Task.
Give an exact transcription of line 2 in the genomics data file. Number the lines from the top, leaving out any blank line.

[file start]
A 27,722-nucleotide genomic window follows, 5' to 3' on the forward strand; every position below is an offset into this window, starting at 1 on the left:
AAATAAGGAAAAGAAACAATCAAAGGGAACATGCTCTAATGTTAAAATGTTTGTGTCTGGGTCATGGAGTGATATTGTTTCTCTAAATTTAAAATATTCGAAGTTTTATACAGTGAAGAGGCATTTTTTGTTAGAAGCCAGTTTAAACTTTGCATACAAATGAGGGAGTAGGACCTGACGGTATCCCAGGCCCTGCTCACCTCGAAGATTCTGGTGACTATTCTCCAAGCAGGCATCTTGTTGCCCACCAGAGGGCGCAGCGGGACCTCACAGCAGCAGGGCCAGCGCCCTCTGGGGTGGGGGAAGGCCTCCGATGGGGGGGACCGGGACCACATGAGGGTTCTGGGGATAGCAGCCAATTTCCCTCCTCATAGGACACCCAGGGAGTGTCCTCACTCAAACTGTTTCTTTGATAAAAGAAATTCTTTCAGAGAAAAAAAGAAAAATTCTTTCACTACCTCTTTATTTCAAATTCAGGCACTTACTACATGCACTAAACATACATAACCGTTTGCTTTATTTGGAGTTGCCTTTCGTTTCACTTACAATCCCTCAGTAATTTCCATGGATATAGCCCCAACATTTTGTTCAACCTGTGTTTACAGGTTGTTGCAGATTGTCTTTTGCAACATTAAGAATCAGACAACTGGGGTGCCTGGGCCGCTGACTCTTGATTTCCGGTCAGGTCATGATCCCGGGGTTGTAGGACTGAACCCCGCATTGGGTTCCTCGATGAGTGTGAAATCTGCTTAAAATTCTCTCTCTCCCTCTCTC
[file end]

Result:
AAATAAGGAAAAGAAACAATCAAAGGGAACATGCTCTAATGTTAAAATGTTTGTGTCTGGGTCATGGAGTGATATTGTTTCTCTAAATTTAAAATATTCGAAGTTTTATACAGTGAAGAGGCATTTTTTGTTAGAAGCCAGTTTAAACTTTGCATACAAATGAGGGAGTAGGACCTGACGGTATCCCAGGCCCTGCTCACCTCGAAGATTCTGGTGACTATTCTCCAAGCAGGCATCTTGTTGCCCACCAGAGGGCGCAGCGGGACCTCACAGCAGCAGGGCCAGCGCCCTCTGGGGTGGGGGAAGGCCTCCGATGGGGGGGACCGGGACCACATGAGGGTTCTGGGGATAGCAGCCAATTTCCCTCCTCATAGGACACCCAGGGAGTGTCCTCACTCAAACTGTTTCTTTGATAAAAGAAATTCTTTCAGAGAAAAAAAGAAAAATTCTTTCACTACCTCTTTATTTCAAATTCAGGCACTTACTACATGCACTAAACATACATAACCGTTTGCTTTATTTGGAGTTGCCTTTCGTTTCACTTACAATCCCTCAGTAATTTCCATGGATATAGCCCCAACATTTTGTTCAACCTGTGTTTACAGGTTGTTGCAGATTGTCTTTTGCAACATTAAGAATCAGACAACTGGGGTGCCTGGGCCGCTGACTCTTGATTTCCGGTCAGGTCATGATCCCGGGGTTGTAGGACTGAACCCCGCATTGGGTTCCTCGATGAGTGTGAAATCTGCTTAAAATTCTCTCTCTCCCTCTCTC